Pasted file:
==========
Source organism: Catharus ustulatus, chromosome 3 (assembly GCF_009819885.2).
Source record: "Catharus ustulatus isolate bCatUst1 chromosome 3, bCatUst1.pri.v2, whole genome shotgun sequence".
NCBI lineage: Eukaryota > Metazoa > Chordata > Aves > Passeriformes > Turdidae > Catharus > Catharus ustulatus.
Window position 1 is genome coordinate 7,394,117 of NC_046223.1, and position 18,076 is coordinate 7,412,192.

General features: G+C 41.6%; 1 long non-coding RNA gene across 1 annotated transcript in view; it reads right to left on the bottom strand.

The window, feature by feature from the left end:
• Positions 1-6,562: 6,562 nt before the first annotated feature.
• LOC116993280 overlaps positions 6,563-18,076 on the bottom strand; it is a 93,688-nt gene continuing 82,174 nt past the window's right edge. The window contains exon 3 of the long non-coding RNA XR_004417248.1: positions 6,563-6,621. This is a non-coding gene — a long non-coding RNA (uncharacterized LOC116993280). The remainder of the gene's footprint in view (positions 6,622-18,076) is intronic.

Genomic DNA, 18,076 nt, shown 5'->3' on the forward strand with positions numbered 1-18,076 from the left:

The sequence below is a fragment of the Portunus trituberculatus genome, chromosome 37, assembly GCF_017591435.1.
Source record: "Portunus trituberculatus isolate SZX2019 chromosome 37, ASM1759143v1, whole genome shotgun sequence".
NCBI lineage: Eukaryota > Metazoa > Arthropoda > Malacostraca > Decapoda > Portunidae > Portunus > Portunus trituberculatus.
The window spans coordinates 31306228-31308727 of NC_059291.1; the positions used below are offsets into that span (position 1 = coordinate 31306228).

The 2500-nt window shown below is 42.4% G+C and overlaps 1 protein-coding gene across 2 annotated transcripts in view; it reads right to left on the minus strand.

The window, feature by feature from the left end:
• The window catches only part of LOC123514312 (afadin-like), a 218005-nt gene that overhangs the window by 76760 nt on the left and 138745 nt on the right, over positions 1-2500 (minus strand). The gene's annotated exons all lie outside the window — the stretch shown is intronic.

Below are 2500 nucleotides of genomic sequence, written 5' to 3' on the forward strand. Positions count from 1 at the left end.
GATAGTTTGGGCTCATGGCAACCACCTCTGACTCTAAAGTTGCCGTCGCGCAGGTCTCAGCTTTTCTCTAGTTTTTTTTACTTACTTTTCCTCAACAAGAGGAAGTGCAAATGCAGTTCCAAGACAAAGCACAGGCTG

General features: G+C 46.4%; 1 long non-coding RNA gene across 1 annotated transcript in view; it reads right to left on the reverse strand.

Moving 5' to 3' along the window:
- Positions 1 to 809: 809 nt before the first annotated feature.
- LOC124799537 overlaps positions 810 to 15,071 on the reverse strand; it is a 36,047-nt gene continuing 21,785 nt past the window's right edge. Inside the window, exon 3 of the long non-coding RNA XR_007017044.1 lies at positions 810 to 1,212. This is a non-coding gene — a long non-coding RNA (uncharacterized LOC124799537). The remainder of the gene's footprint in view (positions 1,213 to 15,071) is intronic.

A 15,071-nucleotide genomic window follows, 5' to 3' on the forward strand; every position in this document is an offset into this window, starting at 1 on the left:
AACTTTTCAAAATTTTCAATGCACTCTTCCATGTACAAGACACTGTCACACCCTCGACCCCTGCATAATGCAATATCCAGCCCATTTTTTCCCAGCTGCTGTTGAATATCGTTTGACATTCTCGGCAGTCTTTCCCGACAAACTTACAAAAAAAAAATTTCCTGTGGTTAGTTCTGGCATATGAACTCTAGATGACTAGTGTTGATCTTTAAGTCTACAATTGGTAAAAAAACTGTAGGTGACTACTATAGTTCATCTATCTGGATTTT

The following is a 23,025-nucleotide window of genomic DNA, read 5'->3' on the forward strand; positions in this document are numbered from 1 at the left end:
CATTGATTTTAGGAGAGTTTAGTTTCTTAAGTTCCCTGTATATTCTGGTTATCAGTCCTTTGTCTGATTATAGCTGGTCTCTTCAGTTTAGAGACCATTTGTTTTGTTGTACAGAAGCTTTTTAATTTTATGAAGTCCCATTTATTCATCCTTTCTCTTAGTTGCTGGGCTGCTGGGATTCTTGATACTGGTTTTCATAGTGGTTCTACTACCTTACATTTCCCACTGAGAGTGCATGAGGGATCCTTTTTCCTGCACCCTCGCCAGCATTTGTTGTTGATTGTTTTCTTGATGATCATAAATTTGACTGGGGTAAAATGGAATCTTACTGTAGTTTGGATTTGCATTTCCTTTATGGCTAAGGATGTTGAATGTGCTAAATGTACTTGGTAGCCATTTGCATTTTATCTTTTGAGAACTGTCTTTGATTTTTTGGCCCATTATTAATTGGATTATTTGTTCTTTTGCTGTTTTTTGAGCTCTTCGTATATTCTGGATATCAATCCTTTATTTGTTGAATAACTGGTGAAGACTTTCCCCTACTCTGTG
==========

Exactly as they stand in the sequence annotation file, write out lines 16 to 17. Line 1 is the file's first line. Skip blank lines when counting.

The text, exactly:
• The window catches only part of LOC123514312 (afadin-like), a 218005-nt gene that overhangs the window by 76760 nt on the left and 138745 nt on the right, over positions 1-2500 (minus strand). The gene's annotated exons all lie outside the window — the stretch shown is intronic.

Below are 2500 nucleotides of genomic sequence, written 5' to 3' on the forward strand. Positions count from 1 at the left end.